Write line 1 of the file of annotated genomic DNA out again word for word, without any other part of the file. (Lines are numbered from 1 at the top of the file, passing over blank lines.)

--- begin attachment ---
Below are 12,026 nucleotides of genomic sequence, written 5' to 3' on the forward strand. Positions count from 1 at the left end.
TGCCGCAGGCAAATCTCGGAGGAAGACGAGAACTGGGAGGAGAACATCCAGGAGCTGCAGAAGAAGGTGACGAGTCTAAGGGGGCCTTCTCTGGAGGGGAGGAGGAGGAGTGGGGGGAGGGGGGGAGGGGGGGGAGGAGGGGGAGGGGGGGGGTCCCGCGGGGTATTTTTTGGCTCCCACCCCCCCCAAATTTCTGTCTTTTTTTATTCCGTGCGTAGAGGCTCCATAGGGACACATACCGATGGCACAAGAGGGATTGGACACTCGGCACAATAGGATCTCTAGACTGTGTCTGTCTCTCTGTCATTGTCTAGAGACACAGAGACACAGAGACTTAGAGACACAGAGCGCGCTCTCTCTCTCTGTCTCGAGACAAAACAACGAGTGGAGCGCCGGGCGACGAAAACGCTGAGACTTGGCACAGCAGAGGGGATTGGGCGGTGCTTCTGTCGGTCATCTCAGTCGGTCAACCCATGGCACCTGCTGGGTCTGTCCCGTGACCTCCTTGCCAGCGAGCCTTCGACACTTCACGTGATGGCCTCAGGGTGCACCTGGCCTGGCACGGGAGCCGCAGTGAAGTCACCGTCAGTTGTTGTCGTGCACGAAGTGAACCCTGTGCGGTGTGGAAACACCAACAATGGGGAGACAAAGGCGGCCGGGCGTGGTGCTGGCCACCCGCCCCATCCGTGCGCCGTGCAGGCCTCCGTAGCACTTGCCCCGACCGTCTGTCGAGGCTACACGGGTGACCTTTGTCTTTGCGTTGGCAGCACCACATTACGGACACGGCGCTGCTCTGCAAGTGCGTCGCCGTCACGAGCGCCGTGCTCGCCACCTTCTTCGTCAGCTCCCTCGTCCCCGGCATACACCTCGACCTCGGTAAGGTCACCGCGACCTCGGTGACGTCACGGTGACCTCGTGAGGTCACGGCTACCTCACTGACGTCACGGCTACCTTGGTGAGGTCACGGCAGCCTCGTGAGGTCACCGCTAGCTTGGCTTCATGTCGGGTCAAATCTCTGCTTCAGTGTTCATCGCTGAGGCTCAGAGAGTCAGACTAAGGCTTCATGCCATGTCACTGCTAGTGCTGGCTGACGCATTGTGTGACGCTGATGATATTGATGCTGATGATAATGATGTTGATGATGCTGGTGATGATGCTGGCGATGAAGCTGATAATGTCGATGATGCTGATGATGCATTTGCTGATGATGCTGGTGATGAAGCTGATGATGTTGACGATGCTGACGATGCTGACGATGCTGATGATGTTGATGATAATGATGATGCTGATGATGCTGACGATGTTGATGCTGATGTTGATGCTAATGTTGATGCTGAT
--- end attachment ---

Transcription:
Below are 12,026 nucleotides of genomic sequence, written 5' to 3' on the forward strand. Positions count from 1 at the left end.